The emotions felt by singers in song result from, at the moment of singing, their being in front of their others, i.e., as they face the guests. This is the fundamental meaning of the act in song, which obviously points to the context of self-other encounter. A singer literally “confronts” her or his listeners/interlocutors to display a communicative routine called pamalibad (taking back one’s words). This act almost always forms the basis of song performance, as we shall see. Suffice it to say at this point that successful song performances normatively regenerate social ties and cordial relations among singers and audiences. During a “sacred” curing ritual séance, for example, the patient’s family plays the role of guest. They are spoken to by the possessed medium using the voice of her or his spirit helpers called baylan. In a parallel context, these guests are also played by human visitors who are received by their kin during ubiquitous “secular” interpersonal meetings realized in everyday social life.7

Manobos say that song is a form of disclosing (nawnangen) the singer’s thought (ginhawa). At the metalingual level, it is a reflexive act that points to the immediate interpersonal encounter in which such song is enacted. In ritual séance, a possessed medium sings to reveal her or his thoughts or visions that only s/he can see to ritual participants. S/he describes images of movements in which “seen” beings cross the boundaries of self and other, a vision of human souls and detachable spirits crossing the metaphysical divide of life and death. Ritual audience would inject particles to express pity in response to hearing the images that song offers.

In “secular” context, personal songs likewise embody the act of intimacy. They state messages of hospitality, respect for the katenged (i.e., human right or the person in front of the singer), politeness, friendship, and so on. Messages contained in personal songs perform the act by which the singer’s “inner self” (be-et) speaks to another inner self, i.e., that of one’s interlocutor. Like messages of spirit song which embody presence and absence (i.e., images of spirits and humans moving across the cosmos), singing in secular context is always already a part of that image—a human being connected to another one via song.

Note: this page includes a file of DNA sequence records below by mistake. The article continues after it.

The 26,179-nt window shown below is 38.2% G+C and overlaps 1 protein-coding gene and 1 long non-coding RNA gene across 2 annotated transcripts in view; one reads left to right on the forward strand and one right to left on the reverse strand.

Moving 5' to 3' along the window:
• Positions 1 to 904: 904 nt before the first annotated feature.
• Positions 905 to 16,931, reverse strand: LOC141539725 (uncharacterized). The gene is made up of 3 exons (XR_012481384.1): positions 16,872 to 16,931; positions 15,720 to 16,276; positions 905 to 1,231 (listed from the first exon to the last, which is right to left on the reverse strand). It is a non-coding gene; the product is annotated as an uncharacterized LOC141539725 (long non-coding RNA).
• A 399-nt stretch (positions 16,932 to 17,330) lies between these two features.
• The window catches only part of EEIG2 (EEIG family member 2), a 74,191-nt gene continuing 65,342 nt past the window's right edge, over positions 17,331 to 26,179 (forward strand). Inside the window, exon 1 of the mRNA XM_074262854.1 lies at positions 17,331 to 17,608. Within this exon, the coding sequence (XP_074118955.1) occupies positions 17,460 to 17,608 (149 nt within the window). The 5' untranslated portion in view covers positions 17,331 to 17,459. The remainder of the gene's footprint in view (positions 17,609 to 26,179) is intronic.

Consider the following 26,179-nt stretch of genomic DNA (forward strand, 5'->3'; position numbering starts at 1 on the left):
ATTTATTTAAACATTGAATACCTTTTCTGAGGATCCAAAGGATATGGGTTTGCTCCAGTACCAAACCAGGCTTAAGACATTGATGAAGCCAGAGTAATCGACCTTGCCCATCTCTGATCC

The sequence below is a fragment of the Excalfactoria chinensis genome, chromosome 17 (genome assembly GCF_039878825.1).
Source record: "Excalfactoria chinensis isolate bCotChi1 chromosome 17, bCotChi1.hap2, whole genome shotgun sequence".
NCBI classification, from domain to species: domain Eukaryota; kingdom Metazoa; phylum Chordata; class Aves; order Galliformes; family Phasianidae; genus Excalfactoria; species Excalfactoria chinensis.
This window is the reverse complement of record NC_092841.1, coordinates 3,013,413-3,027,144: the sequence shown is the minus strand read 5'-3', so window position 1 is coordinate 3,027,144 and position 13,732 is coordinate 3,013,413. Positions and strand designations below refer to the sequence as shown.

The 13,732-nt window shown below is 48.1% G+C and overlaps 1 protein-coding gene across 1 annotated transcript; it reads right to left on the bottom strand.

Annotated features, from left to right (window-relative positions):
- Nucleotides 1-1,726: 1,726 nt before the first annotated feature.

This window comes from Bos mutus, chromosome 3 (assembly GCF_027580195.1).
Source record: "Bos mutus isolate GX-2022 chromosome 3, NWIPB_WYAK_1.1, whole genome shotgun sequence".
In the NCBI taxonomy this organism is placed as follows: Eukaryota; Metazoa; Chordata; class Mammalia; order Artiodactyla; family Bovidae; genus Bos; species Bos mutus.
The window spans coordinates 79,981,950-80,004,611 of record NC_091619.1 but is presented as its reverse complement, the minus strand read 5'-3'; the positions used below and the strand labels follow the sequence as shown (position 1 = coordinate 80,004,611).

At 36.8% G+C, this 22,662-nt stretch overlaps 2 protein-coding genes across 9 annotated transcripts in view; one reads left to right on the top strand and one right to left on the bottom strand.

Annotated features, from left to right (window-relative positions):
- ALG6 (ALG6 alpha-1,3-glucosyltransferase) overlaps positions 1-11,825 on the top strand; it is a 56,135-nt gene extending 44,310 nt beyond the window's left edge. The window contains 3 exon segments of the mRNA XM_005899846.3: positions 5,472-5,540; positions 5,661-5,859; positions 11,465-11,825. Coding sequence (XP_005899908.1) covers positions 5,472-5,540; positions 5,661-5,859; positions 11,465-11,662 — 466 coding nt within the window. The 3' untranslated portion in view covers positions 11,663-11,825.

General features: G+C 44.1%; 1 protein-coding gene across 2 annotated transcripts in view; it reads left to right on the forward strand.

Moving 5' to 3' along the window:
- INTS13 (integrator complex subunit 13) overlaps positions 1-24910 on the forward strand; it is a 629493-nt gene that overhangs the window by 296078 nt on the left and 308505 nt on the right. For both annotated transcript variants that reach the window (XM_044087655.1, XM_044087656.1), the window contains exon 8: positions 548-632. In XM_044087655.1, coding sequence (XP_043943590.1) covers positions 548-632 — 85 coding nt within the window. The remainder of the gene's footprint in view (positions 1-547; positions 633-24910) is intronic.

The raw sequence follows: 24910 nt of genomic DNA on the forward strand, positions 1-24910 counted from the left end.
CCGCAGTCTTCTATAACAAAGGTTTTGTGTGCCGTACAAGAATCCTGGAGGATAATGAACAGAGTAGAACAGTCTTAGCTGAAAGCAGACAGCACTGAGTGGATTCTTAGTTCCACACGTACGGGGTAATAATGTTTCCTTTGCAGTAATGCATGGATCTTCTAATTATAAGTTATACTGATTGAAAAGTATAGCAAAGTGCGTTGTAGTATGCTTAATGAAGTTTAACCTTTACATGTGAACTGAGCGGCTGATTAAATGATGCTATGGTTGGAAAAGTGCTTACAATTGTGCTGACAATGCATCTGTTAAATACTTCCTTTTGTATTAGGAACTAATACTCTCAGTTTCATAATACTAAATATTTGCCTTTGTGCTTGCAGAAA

While the distinction between the voice of the “spirit” and “secular/personal” is clearly perceived by the Manobos at the discursive level, Manobo voice in song, in actuality, is ambiguous. Personal voice is spirit voice itself. It should be noted that there exists no formal textual and musical stylistic difference in using one voice from the other voice. This ambiguity strongly indicates that song is a mimetic language that is meaningful in self-other encounters. The fusion enables Manobo singers to efface borders. In song, the origin or “place” of speaking is neither outside nor inside the singer, a matter evident in why singers were reluctant to sing the personal songs that I, nonetheless, recorded in the field in 1991, 1993, 1996, and 1997. Singers rationalized their fear by saying that spirit familiars would possess them the moment they used their voices. As documented in audio recordings, some singers, in fact, went into a state of spirit possession (yana-an) after a few seconds of singing ted-em in what were perceived to be personal voices in the beginning. No doubt, this indicates that song can breach or transgress compartment-alization of voices between personal/spirit, even rendering the categories “secular/sacred” inoperative.

Moreover, the either/or of voice confirms why the Manobo cannot verbalize where the fast vision spirit (daligmata) resides. This is a spirit associated with clairvoyance who lives in any place where the double of that medium resides.8 The fast vision is a singing spirit who is said to reveal or “prophesize” things for no apparent reason to the person owning that spirit during sleep. It is this mysterious place of song, the speech of the fast vision spirit, which distinguishes poetic song from prosaic speech of everyday life. In the latter, the parameter of intonation (tonada) enables a listener to pinpoint the geographic origin of a speaker (cf. Mirano). Conversely, in song, the origin of voice is enigmatic, a feature that suggests the relationship between voice and performance. In what follows, I will elaborate on the notion of this mystery, delving more into the problematic of the “difference-then-fusion” of self and other. I will also suggest that this problem—the ambiguity in the persona of the singer during moments of singing—has to do with utilizing ted-em voice to perform authoritative power or legitimacy. Yet, because that voice/power is itself ambiguous, voice can be construed as a “double,” creating an effect that potentially subverts that very same authority and power. To understand this, we need to know what the concept of self is for the Manobos.